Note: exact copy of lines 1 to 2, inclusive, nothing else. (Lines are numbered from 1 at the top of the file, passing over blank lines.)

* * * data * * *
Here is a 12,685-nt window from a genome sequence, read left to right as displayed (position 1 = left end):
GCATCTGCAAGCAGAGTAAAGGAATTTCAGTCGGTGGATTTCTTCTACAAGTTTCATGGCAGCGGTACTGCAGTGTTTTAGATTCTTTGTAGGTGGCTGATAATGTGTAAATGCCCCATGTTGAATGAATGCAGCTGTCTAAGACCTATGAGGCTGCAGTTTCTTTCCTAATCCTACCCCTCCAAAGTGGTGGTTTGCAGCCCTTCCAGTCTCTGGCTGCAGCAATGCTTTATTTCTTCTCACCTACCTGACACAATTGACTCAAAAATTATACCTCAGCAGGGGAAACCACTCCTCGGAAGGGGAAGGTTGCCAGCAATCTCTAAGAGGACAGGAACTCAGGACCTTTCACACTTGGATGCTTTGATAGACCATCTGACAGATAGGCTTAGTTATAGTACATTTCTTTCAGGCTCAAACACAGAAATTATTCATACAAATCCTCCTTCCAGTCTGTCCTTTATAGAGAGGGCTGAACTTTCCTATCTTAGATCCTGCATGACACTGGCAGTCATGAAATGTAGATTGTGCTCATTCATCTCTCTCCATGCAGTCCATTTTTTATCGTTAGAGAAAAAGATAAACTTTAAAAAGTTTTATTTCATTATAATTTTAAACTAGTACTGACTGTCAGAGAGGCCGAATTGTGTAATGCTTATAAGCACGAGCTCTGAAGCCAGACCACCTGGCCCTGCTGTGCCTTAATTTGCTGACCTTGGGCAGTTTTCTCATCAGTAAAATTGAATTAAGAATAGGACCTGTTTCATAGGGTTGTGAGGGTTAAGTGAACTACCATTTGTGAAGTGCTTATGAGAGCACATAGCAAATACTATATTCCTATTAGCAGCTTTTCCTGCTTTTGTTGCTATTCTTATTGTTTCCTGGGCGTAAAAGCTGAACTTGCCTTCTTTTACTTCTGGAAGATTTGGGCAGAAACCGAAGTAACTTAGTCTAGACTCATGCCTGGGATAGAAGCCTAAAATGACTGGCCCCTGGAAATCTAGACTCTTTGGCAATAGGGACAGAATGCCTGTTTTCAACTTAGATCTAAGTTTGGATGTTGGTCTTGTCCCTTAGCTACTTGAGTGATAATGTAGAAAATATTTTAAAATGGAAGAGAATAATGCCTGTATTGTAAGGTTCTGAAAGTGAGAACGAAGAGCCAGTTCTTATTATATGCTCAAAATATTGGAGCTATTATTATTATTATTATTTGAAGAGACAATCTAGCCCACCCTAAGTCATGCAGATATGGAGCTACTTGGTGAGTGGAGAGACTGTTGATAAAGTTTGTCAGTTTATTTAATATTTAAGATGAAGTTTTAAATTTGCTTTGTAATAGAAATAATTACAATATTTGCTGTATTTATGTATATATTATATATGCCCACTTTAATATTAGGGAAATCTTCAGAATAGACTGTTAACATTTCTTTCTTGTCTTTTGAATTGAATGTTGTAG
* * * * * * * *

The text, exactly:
Here is a 12,685-nt window from a genome sequence, read left to right as displayed (position 1 = left end):
GCATCTGCAAGCAGAGTAAAGGAATTTCAGTCGGTGGATTTCTTCTACAAGTTTCATGGCAGCGGTACTGCAGTGTTTTAGATTCTTTGTAGGTGGCTGATAATGTGTAAATGCCCCATGTTGAATGAATGCAGCTGTCTAAGACCTATGAGGCTGCAGTTTCTTTCCTAATCCTACCCCTCCAAAGTGGTGGTTTGCAGCCCTTCCAGTCTCTGGCTGCAGCAATGCTTTATTTCTTCTCACCTACCTGACACAATTGACTCAAAAATTATACCTCAGCAGGGGAAACCACTCCTCGGAAGGGGAAGGTTGCCAGCAATCTCTAAGAGGACAGGAACTCAGGACCTTTCACACTTGGATGCTTTGATAGACCATCTGACAGATAGGCTTAGTTATAGTACATTTCTTTCAGGCTCAAACACAGAAATTATTCATACAAATCCTCCTTCCAGTCTGTCCTTTATAGAGAGGGCTGAACTTTCCTATCTTAGATCCTGCATGACACTGGCAGTCATGAAATGTAGATTGTGCTCATTCATCTCTCTCCATGCAGTCCATTTTTTATCGTTAGAGAAAAAGATAAACTTTAAAAAGTTTTATTTCATTATAATTTTAAACTAGTACTGACTGTCAGAGAGGCCGAATTGTGTAATGCTTATAAGCACGAGCTCTGAAGCCAGACCACCTGGCCCTGCTGTGCCTTAATTTGCTGACCTTGGGCAGTTTTCTCATCAGTAAAATTGAATTAAGAATAGGACCTGTTTCATAGGGTTGTGAGGGTTAAGTGAACTACCATTTGTGAAGTGCTTATGAGAGCACATAGCAAATACTATATTCCTATTAGCAGCTTTTCCTGCTTTTGTTGCTATTCTTATTGTTTCCTGGGCGTAAAAGCTGAACTTGCCTTCTTTTACTTCTGGAAGATTTGGGCAGAAACCGAAGTAACTTAGTCTAGACTCATGCCTGGGATAGAAGCCTAAAATGACTGGCCCCTGGAAATCTAGACTCTTTGGCAATAGGGACAGAATGCCTGTTTTCAACTTAGATCTAAGTTTGGATGTTGGTCTTGTCCCTTAGCTACTTGAGTGATAATGTAGAAAATATTTTAAAATGGAAGAGAATAATGCCTGTATTGTAAGGTTCTGAAAGTGAGAACGAAGAGCCAGTTCTTATTATATGCTCAAAATATTGGAGCTATTATTATTATTATTATTTGAAGAGACAATCTAGCCCACCCTAAGTCATGCAGATATGGAGCTACTTGGTGAGTGGAGAGACTGTTGATAAAGTTTGTCAGTTTATTTAATATTTAAGATGAAGTTTTAAATTTGCTTTGTAATAGAAATAATTACAATATTTGCTGTATTTATGTATATATTATATATGCCCACTTTAATATTAGGGAAATCTTCAGAATAGACTGTTAACATTTCTTTCTTGTCTTTTGAATTGAATGTTGTAG